Friday, September 4, 2015

Heather Wilson part of 'deep and systemic corruption'

The President of South Dakota School of Mines is a crook.
To clinch the contract extension, Sandia labs officials hired high-priced consultants — including Heather A. Wilson, the former New Mexico congresswoman, who allegedly was paid $226,000 — to write up a “contract extension strategy.” Among the tactics allegedly suggested by Wilson was “working key influencers” by targeting then-Energy Secretary Steven Chu’s staff, his relatives and friends, and his former colleagues at another federal lab — all with the goal of keeping Lockheed Martin in charge of Albuquerque-based Sandia. Lockheed “engaged in deep and systemic corruption, including paying Congresswoman Heather Wilson $10,000 a month starting the day after she left office for so-called consulting services that had no written work requirements.” [Washington Post]
Wilson wants to bury radioactive waste in South Dakota.

Volcanic clays like bentonite mined near Belle Fourche make radioactive waste repositories such as the Waste Isolation Pilot Plant near Carlsbad, New Mexico possible. Bonus: the railroad from Belle goes right into Brookings, brought to you by Kristi Noem!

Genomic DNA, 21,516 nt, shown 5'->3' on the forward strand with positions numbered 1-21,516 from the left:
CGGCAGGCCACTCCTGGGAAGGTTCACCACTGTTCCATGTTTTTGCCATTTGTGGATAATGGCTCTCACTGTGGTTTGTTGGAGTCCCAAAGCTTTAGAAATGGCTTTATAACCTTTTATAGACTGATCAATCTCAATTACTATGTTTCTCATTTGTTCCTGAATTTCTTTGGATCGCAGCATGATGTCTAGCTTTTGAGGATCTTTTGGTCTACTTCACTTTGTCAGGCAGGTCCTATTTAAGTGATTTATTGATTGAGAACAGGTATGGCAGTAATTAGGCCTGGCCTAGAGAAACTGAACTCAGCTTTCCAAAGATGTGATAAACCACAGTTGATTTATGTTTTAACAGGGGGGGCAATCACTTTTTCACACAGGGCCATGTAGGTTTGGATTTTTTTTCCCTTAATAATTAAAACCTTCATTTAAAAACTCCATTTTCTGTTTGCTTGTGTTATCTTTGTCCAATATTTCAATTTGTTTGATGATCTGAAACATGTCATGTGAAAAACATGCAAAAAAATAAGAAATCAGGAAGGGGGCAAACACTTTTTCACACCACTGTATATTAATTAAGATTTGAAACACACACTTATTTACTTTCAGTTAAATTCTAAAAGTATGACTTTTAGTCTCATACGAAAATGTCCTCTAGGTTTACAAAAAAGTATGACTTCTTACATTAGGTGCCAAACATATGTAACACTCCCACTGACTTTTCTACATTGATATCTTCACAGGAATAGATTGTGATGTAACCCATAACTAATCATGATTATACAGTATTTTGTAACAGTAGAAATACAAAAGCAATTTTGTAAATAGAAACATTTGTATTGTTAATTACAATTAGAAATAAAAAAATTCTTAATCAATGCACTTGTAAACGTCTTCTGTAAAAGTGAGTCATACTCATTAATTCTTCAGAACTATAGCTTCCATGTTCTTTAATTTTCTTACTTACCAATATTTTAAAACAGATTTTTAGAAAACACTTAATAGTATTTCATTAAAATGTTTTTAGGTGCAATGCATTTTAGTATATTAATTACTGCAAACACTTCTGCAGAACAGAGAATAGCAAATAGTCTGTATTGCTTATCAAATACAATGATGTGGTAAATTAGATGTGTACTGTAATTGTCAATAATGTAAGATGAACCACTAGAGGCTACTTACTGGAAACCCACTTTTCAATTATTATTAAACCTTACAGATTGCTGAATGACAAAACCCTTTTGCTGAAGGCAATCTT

Huh, one of Heather Wilson's favorite benefactors, Albuquerque-based Valero Energy, gave Tike Mike Rounds $10,000 last cycle.

Heather Wilson is the Mike Ehrmantraut of GOP fixerhood.

When Black Hills Corp. greases candidates like Heather Wilson while South Dakota's Board of Minerals and Environment makes conflicts of interest harder to find and the Public Utilities Commission is stacked with Republicans, the blur of the revolving door is vertiginous.

2 comments:

  1. It was a sad day when a Republican lobbyist was hired to run one of the great universities in the country. We need to be careful with the land we have. And many SDSM&T graduates do help with that protection.

    ReplyDelete
    Replies
    1. It was a deliberate, calculated move designed to inject a Republican politician into the university system by the Board of Regents.

      Delete

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